Malware descriptions

Trojan.Sejweek: a new variant

I blogged a week ago about a Trojan for mobile devices called Sejweek. We’ve just detected a new version – what’s changed in the course of a week?

First, the URL has changed: Sejweek.b (the latest variant) downloads an XML file from http://unique*****.com/*****/get.php, which is a different URL from the one used by the previous version.

Second, the XML file which the link leads to has been modified – now the file looks like this:

And third, although Sejweek still sends SMS message to a short, premium-pay number, it’s now sending them to 7122 (a different number to that used by the previous variant), and each SMS costs $10.

The one thing that hasn’t changed is that Sejweek will still send SMS messages every 11 seconds, so there’ll still be a severe impact on your account balance. And finally, do be careful: Sejweel disguises itself as a whole range of applications, so don’t download anything unless you’re sure you know what you’re getting.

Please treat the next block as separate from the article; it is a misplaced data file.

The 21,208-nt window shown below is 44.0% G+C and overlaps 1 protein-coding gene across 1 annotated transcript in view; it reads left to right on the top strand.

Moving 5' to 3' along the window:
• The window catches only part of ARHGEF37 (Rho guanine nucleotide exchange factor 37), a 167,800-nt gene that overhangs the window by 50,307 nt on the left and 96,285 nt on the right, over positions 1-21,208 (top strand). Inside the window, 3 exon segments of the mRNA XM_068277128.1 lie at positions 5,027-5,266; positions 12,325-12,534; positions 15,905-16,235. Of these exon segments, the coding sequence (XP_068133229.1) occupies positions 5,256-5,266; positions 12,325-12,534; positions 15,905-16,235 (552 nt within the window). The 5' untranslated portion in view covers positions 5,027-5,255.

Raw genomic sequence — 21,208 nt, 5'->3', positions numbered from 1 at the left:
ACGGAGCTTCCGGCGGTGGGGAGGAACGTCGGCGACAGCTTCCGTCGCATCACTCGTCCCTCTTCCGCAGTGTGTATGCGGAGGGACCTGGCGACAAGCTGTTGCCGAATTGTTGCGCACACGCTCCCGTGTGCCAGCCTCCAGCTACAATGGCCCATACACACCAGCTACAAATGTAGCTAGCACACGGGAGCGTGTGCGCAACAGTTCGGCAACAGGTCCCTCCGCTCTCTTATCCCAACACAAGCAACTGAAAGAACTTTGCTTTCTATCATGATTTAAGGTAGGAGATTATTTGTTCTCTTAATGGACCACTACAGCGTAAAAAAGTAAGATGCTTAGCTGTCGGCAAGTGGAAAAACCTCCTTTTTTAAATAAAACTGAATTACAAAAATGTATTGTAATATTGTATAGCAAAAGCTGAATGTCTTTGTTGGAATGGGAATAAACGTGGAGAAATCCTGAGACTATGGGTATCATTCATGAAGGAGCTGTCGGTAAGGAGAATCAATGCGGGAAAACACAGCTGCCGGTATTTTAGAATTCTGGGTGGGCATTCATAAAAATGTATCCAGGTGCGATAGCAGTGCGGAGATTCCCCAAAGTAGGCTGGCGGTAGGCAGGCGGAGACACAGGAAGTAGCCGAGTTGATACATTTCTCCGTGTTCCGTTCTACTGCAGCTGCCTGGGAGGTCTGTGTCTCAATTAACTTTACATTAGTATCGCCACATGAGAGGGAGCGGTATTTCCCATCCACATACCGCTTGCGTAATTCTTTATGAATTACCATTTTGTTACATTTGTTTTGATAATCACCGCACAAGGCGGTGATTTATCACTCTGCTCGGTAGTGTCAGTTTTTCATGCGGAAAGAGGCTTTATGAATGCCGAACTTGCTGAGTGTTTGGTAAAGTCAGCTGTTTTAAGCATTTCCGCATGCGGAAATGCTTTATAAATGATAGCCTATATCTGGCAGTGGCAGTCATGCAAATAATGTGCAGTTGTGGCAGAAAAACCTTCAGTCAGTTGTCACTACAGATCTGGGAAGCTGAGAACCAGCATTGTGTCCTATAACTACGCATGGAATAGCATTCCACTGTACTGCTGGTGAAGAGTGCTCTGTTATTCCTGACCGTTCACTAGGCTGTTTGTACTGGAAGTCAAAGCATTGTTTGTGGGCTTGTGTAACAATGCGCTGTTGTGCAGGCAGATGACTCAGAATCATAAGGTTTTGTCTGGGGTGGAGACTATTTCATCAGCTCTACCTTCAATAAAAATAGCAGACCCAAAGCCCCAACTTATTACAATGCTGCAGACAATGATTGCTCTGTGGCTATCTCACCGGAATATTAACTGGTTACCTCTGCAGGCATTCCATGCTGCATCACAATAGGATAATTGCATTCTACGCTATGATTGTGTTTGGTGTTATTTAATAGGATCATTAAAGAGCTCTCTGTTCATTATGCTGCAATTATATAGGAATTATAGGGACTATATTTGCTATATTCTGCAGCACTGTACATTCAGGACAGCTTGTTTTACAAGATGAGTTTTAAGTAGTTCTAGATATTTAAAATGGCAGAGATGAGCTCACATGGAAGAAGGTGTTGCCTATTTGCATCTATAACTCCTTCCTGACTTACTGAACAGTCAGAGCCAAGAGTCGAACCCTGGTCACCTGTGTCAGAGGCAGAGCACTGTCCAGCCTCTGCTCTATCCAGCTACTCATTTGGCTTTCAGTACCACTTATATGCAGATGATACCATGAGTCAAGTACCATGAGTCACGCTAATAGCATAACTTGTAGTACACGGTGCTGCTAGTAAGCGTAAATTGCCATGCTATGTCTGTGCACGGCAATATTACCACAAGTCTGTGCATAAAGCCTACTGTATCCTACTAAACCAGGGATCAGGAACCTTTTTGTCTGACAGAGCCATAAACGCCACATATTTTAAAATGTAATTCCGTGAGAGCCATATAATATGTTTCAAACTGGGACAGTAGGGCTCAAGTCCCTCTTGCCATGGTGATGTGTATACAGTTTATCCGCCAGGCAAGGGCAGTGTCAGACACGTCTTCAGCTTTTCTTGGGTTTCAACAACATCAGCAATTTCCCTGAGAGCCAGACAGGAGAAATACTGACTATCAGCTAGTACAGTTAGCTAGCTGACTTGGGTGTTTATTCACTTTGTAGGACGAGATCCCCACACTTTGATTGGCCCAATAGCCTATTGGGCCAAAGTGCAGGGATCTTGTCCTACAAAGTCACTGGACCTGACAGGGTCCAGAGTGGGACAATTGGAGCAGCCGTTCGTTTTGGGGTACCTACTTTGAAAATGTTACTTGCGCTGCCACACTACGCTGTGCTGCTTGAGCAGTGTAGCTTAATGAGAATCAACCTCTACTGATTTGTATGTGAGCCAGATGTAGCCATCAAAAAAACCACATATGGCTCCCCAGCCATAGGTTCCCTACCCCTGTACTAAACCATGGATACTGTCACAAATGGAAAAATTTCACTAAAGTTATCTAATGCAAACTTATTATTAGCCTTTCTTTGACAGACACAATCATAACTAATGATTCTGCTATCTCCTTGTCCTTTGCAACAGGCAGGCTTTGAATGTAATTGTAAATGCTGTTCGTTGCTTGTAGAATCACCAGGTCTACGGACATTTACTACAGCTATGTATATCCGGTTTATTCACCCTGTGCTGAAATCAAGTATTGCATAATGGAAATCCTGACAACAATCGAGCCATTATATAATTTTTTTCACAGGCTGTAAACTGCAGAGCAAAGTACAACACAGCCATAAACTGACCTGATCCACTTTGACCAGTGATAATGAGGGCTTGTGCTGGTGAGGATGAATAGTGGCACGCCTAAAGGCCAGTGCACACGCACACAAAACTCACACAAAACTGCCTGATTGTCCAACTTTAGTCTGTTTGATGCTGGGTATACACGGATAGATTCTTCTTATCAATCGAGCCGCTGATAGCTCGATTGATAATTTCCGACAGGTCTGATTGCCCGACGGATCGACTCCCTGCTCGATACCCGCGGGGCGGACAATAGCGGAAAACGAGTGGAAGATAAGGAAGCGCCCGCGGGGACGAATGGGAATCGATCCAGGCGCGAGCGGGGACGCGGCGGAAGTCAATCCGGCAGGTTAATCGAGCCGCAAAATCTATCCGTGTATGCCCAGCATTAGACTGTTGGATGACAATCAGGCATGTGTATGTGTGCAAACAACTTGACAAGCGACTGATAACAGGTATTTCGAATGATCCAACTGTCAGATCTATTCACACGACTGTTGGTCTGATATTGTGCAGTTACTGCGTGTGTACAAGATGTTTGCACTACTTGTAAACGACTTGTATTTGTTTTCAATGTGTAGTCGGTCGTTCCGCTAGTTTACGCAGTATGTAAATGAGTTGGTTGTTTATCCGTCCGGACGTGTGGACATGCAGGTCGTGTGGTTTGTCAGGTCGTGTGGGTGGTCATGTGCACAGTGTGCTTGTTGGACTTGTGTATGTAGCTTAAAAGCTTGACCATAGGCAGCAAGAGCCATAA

Trojan.Sejweek: a new variant

Your email address will not be published.



APT trends report Q1 2022

This is our latest summary of advanced persistent threat (APT) activity, focusing on events that we observed during Q1 2022.

Lazarus Trojanized DeFi app for delivering malware

We recently discovered a Trojanized DeFi application that was compiled in November 2021. This application contains a legitimate program called DeFi Wallet that saves and manages a cryptocurrency wallet, but also implants a full-featured backdoor.

MoonBounce: the dark side of UEFI firmware

At the end of 2021, we inspected UEFI firmware that was tampered with to embed a malicious code we dub MoonBounce. In this report we describe how the MoonBounce implant works and how it is connected to APT41.

Subscribe to our weekly e-mails

The hottest research right in your inbox